What do legislators, trash and unicorns have in common?
Day 6 of Paddle Georgia finds the paddle participants on the river with invited professionals and Georgia legislators. This popular day had professionals from Sierra Club, 100 Miles, Chattahoochee Riverkeeper and Josh Findlay from US Reps Jody Hice’s office. The new “fresh” paddlers gave all of us an opportunity to share “our” river with them and talk about the beautiful journey we have been on this week. Yes, it feels like we know this river. We have bumped and shimmied and danced around her trees. We have bathed in her cool, clear amber water. We have lounged on her many large, CLEAN, sugar sandbars. I think I can speak for many a paddler who is very sad to see this journey coming to the end and promise to come back.
CLEAN, yes in caps… the cleanest river I have ever been on…period. Being the “Trash Queen” I guess I can be considered sort of an expert. Today, Thursday, is our Paddle Georgia river trash cleanup. I was so fortunate to have past PG participant Christine Kirkland from Effingham County Schools contact me and offer to help me with our cleanup months ago. Not only did she and fellow teacher Lauren Osborne arrange for the dumpster, they also made sure we had a party! The generous people of Effingham County thanked the PG paddlers with food, cold drinks, T-shirts and much merriment. Even in this clean river we managed to bring in around 1,500lbs of river trash.
O yeah….Unicorns… yes unicorns. There has been a unicorn appearing on the side of the river on various paddling days. I included a picture, and just for the record I had absolutely nothing to do with this appearance.Lots of people have seen it, and yes it is alive, yes it is kind of silly, and maybe even a little weird. But when I first saw it, just for a split second, I believed it was magic. The Ogeechee can do that.
Bonny Putney, Georgia River Network Board Member
Read Full Post »
Posted in Uncategorized, tagged adopt a stream, Cafe Campesino, Camp Creek, Canoe-bies, Effingham, kayaking, Ogeechee River, Paddle Georgia, Wildlife on June 24, 2015|
Today we completed our shortest day of the trip – about 10 miles. I can only describe this day as short and sweet – short days on the river leave time for fun, sun, and relaxation. And the Ogeechee River delivered and delighted on all accounts. Well, except for maybe sun. Distant storm clouds treated us to cool temps and playful breezes. I must say it was one of the most enjoyable days I have had all my days of Paddle Georgia.
After sleeping in until about 6:15am I headed out to grab my daily Café Campesino, a must-have for an awesome day. Then, I sat down to enjoy Effingham County High School’s outstanding breakfast, which not only included a hot bar but also a selection of sweets. The Paddle Georgia Youth Program girls took full advantage of the doughnuts, sweet buns, and muffins to fuel up for the day.
The girls, all students at Camp Creek Middle School in Fulton County, make up our Paddle Georgia Youth Program. Each year, a group of underserved students receive scholarships to join the Paddle Georgia flotilla and I am fortunate to guide them down the river. All are “canoe-bies”, new to canoeing and camping and eager to learn. The Ogeechee’s waters have taught them to be fantastic paddlers and their skills improve daily – strategizing with their paddling partner to sneak through strainers, reading their maps to know what to expect ahead, and seeking out the best beaches for swimming.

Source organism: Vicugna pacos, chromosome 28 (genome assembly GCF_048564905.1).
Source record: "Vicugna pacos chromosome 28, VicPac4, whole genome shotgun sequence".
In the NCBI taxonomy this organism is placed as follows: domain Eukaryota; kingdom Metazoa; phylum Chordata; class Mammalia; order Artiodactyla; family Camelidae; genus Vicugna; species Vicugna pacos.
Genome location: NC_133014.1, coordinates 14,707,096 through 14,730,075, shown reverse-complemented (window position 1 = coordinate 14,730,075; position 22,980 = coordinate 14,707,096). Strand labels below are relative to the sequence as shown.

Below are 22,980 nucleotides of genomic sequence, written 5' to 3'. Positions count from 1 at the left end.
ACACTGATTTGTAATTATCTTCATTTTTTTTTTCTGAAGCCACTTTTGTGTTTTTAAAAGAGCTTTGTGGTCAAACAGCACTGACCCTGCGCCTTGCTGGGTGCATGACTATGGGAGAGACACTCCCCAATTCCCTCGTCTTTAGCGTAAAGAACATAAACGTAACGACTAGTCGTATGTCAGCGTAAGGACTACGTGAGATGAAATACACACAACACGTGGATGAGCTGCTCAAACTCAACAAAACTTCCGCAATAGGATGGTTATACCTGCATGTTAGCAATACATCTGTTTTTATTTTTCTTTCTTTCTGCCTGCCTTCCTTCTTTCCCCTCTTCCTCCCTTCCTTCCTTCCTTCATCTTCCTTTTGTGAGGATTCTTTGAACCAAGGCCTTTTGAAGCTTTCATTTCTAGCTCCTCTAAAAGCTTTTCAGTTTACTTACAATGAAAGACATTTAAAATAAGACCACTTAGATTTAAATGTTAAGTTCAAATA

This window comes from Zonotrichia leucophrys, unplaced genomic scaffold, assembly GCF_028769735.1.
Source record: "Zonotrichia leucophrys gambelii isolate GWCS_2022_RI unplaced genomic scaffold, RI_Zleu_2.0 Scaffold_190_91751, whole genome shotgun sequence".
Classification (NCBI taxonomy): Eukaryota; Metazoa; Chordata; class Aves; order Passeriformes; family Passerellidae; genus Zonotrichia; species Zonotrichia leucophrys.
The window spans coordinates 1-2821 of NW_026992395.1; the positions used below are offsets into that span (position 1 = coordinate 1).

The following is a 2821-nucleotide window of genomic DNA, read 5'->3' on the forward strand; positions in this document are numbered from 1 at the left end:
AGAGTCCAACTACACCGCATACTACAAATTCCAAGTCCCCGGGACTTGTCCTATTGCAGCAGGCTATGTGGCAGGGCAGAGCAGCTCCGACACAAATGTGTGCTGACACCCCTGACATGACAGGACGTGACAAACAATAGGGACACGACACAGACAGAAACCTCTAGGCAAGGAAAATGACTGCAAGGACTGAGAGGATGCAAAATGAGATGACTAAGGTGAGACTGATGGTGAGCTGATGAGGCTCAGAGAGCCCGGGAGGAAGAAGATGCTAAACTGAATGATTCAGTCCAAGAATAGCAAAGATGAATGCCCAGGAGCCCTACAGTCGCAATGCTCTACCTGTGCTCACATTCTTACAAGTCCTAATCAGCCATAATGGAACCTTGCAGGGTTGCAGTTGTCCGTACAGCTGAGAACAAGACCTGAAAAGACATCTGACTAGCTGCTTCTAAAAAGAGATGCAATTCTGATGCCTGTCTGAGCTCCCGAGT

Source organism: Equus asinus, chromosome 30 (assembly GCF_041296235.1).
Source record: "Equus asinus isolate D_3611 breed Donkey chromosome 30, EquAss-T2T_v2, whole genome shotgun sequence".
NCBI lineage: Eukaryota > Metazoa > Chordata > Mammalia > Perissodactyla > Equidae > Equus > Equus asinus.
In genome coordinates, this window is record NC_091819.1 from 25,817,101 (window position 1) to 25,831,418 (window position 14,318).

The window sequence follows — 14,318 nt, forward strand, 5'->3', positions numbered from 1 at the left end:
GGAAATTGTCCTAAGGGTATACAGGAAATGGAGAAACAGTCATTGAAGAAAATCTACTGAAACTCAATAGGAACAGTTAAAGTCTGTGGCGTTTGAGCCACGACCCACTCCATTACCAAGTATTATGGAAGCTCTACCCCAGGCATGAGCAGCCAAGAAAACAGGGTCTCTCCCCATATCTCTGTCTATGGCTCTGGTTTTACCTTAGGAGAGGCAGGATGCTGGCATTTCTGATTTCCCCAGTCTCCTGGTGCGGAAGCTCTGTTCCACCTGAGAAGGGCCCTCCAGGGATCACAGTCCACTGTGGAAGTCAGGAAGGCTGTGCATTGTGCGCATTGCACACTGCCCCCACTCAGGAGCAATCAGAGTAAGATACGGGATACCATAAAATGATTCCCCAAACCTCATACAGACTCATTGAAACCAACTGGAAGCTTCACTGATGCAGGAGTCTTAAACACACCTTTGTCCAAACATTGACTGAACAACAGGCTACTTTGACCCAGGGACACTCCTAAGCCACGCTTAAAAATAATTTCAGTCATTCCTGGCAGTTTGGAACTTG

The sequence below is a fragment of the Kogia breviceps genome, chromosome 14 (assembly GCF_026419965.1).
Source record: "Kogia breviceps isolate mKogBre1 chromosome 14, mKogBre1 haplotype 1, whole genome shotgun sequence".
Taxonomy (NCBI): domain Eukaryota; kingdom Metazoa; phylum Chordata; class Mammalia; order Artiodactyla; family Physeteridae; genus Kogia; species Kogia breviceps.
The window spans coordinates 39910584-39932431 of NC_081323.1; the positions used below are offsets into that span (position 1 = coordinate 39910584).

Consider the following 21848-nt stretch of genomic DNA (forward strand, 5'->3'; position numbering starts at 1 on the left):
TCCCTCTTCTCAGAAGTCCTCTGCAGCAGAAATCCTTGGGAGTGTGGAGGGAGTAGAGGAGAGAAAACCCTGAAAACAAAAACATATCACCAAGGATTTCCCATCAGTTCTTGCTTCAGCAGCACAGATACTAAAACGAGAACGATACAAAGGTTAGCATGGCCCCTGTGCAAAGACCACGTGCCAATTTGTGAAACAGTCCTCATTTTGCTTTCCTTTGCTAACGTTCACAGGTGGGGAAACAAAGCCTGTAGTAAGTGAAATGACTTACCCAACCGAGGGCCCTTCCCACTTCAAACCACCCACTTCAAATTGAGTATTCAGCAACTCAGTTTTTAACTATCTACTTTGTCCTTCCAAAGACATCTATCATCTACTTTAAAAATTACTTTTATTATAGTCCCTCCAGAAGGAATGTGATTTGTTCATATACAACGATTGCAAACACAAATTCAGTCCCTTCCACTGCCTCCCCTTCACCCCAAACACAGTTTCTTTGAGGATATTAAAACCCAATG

Wildlife is always fun – we arrived at the put-in to find that a sneaky field mouse had made our canoe home for the night. A few miles into the day we spotted a water snake gorging itself on a fish. Our students snagged a live mussel out of the sand and peered into its shell to find it was still inside. We also spotted Swallow-tailed Kites, dragonflies galore, and even a darter.
The helpful current and low mileage left us lots of time to relax – a welcome break from the past few more challenging days. Water cannons locked and loaded, we ambushed some of our fellow paddlers in a friendly water war. Call me bias, but I think we had ‘em beat. We took a peek at our watches around mile 9 to see that it was only about 3pm, so we grabbed a beach and a cookie break and soaked in the river life, laughing with one another and coming up with river names for each other. Our crew now consists of “Nascar”, “Coach”, “Bacon”, “Fro”, “Little Dolphin Girl”….you get the idea. Don’t be surprised to hear someone say “Hey Tiki Torch!” as we banter across our boats to each other. Don’t be surprised to hear us singing, whistling, or trying to solve Mr. Joey’s (now affectionately named “Chilly”) latest riddle. With our crew, the fun never stops.
Speaking of fun, tonight’s evening programs were all about fun.
All 300-some odd thru-paddlers obediently gathered for the annual group photo and then headed to dinner. As I type, the sounds of fun surround me – the rhythm of Cornhole bags hitting the boards during the very-popular Cornhole Tournament, Victor’s gameshow music echoes through the cafeteria during Game Show Night, and the folks with Adopt-a-Stream share their expertise with a group of around 35 people so that they too can keep watch over our waters. The Paddle Georgia Youth Program girls are all also on their way to becoming certified by AAS, I can’t wait to hear what they’ve learned.
Days like this make it easy to see why Paddle Georgia has captured my heart. The community, the advocacy, and for me, the tradition. Good people abound. It’s contagious. My hope is that our Youth Program participants catch the love of rivers and help us sustain our water resources for the future.
Alicia Evans, Georgia River Network Board of Directors
Read Full Post »